The truth is, those warped parcel lines and other positionally inaccurate data in a GIS are our fault. Yes, in this case, it really is the surveyor’s fault.

Had we gotten involved from the beginning, providing solutions instead of opposition, those boundary lines would be greatly improved and most everything else along with them. There are many local examples where surveyors in a position of authority, say County Surveyor, pressed their agency to provide a control network, typically tied to the National Spatial Reference System, for surveyors working in their jurisdiction to use. Then, through the ordinance process, they required that all mapping products produced for, or reviewed by, their agency be tied to that system. They recognized that by doing this, they were providing an accurate and precise reference system for the foundational layers of their budding GIS applications to which all of the other data could be aligned. The control network served as sort of  “toothpicks” for their data sandwich.

It is no accident that geodetic control is listed as a core framework theme for the National Spatial Data Infrastructure. The same is true at the state level in California. Geodetic control is the glue that holds it all together, or should have been.

Unfortunately, the only profession with the authority, the experience, the knowledge, and the capability to have made that happen early on was too busy crying foul, snubbing our noses, and bad mouthing this emerging technology and tool. We had no more chance of stopping the enormously powerful and valuable tool we called “Get it Surveyed” than we could have stopped the use of GPS.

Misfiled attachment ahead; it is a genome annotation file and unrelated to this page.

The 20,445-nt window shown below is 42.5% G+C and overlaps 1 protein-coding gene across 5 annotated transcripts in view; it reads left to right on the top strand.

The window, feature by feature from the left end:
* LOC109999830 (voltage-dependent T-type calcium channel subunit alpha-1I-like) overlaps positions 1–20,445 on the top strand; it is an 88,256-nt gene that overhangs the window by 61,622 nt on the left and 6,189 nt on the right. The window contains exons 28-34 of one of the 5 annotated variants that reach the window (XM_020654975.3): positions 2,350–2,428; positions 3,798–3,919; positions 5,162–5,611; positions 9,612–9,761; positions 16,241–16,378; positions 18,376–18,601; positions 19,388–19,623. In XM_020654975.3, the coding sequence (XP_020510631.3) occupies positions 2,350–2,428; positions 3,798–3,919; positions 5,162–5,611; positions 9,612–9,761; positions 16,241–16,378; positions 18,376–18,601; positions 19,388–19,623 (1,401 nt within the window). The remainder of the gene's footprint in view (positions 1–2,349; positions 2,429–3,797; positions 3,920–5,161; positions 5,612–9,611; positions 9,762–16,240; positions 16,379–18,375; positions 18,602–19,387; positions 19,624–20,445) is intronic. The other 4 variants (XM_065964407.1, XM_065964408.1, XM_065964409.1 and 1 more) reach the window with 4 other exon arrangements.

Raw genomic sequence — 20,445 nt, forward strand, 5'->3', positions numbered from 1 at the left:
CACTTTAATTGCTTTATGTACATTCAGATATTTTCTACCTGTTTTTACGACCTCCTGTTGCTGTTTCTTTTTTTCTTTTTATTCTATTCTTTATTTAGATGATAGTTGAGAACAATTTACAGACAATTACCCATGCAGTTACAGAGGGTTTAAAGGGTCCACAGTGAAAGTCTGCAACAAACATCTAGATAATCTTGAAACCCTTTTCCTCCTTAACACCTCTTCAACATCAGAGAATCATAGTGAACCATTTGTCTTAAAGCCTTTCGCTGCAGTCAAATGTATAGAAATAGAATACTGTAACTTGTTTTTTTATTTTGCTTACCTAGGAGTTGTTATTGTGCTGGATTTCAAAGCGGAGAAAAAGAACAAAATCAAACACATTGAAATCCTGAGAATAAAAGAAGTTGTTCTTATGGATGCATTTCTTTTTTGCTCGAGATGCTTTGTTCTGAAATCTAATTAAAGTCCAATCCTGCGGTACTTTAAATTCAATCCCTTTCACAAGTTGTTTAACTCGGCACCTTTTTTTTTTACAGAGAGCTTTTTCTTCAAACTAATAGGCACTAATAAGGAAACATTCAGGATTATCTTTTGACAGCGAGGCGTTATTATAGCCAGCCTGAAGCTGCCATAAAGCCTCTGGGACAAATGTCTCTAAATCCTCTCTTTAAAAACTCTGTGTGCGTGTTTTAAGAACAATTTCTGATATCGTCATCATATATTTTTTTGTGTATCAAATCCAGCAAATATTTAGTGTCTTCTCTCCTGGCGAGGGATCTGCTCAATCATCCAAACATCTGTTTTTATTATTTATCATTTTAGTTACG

It’s not too late to work to fix these issues, but convincing the keepers of the GIS to pay for us to do it after the fact will be a tough sell.

The GIS boat was not missed everywhere. In many countries, you will find that “GIS people” went to the same schools as surveyors, and those in charge of official national, state, region, or municipal GISs are surveyors. The prevailing view in these places is that there is little distinction between GIS and surveying; GIS is simply how you store and analyze geodata, and some themes (or layers) need to be more accurate than others—like the geodetic control, parcel, and land management layers—but other themes do not have to be so accurate, and no one frets much over that.

The more accurate data is input and managed by surveyors. For instance, the Netherlands has a formal real property Cadaster where surveyors need not only specific education and experience to survey, but also additional certification to be able to work in Cadaster.

The one thing we can do is embrace GIS technology as it applies to our work today. It is powerful.  It was critical to the successful 2010.00 realization of NAD 83. I have heard the NGS staff who led that effort state that it could not have been done on that magnitude without GIS.

So, the next time you see obviously inaccurate boundary lines in a GIS, rather than groan and blame some “CAD jockey,” accept that it was our fault that it looks like that and move on. We allowed it to happen.